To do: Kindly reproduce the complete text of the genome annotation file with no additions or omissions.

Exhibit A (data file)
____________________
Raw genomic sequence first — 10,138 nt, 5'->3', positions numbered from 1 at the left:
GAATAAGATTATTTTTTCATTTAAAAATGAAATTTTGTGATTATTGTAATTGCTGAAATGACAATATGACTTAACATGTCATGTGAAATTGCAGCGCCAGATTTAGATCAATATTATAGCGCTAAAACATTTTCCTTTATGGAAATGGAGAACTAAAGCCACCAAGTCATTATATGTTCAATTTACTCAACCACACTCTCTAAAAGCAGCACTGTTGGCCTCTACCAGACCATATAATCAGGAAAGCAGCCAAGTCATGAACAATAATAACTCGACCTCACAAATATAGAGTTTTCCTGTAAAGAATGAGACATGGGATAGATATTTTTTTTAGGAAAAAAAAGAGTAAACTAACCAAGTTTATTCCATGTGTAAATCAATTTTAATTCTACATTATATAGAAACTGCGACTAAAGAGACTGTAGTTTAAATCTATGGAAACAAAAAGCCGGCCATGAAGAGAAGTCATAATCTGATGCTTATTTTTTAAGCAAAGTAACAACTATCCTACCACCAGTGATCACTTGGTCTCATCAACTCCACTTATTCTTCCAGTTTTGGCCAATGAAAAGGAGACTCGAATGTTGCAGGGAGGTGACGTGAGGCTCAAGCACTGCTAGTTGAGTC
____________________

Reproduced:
Raw genomic sequence first — 10,138 nt, 5'->3', positions numbered from 1 at the left:
GAATAAGATTATTTTTTCATTTAAAAATGAAATTTTGTGATTATTGTAATTGCTGAAATGACAATATGACTTAACATGTCATGTGAAATTGCAGCGCCAGATTTAGATCAATATTATAGCGCTAAAACATTTTCCTTTATGGAAATGGAGAACTAAAGCCACCAAGTCATTATATGTTCAATTTACTCAACCACACTCTCTAAAAGCAGCACTGTTGGCCTCTACCAGACCATATAATCAGGAAAGCAGCCAAGTCATGAACAATAATAACTCGACCTCACAAATATAGAGTTTTCCTGTAAAGAATGAGACATGGGATAGATATTTTTTTTAGGAAAAAAAAGAGTAAACTAACCAAGTTTATTCCATGTGTAAATCAATTTTAATTCTACATTATATAGAAACTGCGACTAAAGAGACTGTAGTTTAAATCTATGGAAACAAAAAGCCGGCCATGAAGAGAAGTCATAATCTGATGCTTATTTTTTAAGCAAAGTAACAACTATCCTACCACCAGTGATCACTTGGTCTCATCAACTCCACTTATTCTTCCAGTTTTGGCCAATGAAAAGGAGACTCGAATGTTGCAGGGAGGTGACGTGAGGCTCAAGCACTGCTAGTTGAGTC